I amassed hundreds of vinyl 33 ⅓ record albums before CDs took over. Still have them, along with a record player that I could probably get to work again. I’m proud to say that I own every album the Kingston Trio ever recorded. John Stewart and Bob Dylan, too. But I just acquired them for their music, not to add to an intentional “collection.” I’m not quite as proud of my Bette Midler or Baja Marimba Band albums, even though the Bajas were much better than the Tijuana Brass, in my opinion. I also had some TJB. And if anyone who bought records in those days denies that they did too, don’t believe them.
I do have several photos, articles, films and videos from my playing and coaching days, but those are in our house and garage mostly because my sentimental wife, Cindy, is … well, sentimental. She collects memories. And hearts. When I really think about it, those two are pretty much the same thing.
Cindy and our then 4-year-old granddaughter, Maile Rose, counted 143 hearts in our house last year. Heart drawings, paintings, keychains, mirrors, carved stone, pillows, mugs, T-shirts, necklaces, earrings and heartshaped things I can’t even describe. But each heart means something to Cindy. She can remember where she was when she happened upon every one of them. Each heart says something about her longing for this world to be a better place and the promise that the world that follows our final breath, through faith in Jesus Christ, WILL be better. It will be gloriously better beyond our grandest expectations after we no longer “see through a glass dimly.”
Hearts and photos. Those are what take Cindy to the place where things are beautiful. Personally, I don’t mind them. In fact, I especially appreciate having the photographs— but if it were only up to me, I wouldn’t have collected hearts OR snapped so many pictures. I’m not wired like that, but I’m sure glad that Cindy is.
Life zips by, making snapshots all the more of a treasure to me as time eliminates the possibility of ever reproducing those moments. Cindy even kept some pictures of me dunking a basketball. We KNOW that will never happen again! Even special people and special times can seem ordinary and be easily taken for granted in the present. I am the worst person I know in regard to “preserving the moments” because I tend to “live for the moment.” Cindy has taught me the importance of taking a few seconds out of irretrievable time in order to capture the fun and joy and history of our surroundings. She is also quick to remind me that we once missed a photo op as we talked with Joe DiMaggio at a charity tennis tournament, in case I needed any more motivation to cooperate with her passion in the future. And we also once passed on a chance to see Elvis in concert. True, it was during his jumpsuit phase, but still....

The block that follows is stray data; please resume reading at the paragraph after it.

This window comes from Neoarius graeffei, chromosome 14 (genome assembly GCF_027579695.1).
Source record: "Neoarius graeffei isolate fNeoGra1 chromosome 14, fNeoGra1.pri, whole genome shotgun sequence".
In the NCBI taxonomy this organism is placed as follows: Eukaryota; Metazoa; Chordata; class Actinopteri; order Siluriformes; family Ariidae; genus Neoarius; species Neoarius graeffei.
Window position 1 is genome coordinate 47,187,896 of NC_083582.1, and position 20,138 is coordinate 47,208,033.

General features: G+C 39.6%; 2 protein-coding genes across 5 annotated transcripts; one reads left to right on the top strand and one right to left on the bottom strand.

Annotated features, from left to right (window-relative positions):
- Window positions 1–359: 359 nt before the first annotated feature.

It’s not the missed celebrity photos or concerts that sting the most. It’s the relationship-cementing opportunities and shared memories we can tend to squander that we can’t get back. Family. Friends. Co-workers. It’s those “ties that bind” that matter. In the Homecoming video on the career of the Isaacs, Bill Gaither was deeply touched by their version of “The Living Years.” The song is about relationships, reconciliation and irretrievable loss. With the profound lyrics and beauty of the song, and their incredible voices still in the air, Bill simply said, “Make the call.” In the context of it all, Bill was gently admonishing each of us to put aside our pride and stubbornness over hurt feelings and misunderstandings in order to extend an olive branch toward restoring any relationships that might have become distant. To humbly take the first step. And to do it before it’s too late!
Cindy’s photographs remind us of the “calls” we’ve made as well as received from loved ones. And because life just isn’t perfect, and we all fail, the hearts remind us to “make the call.”
Paul Westphal is a 12-year NBA player and five-time All-Star who was the head coach for the Phoenix Suns, Seattle Sonics, and Sacramento Kings.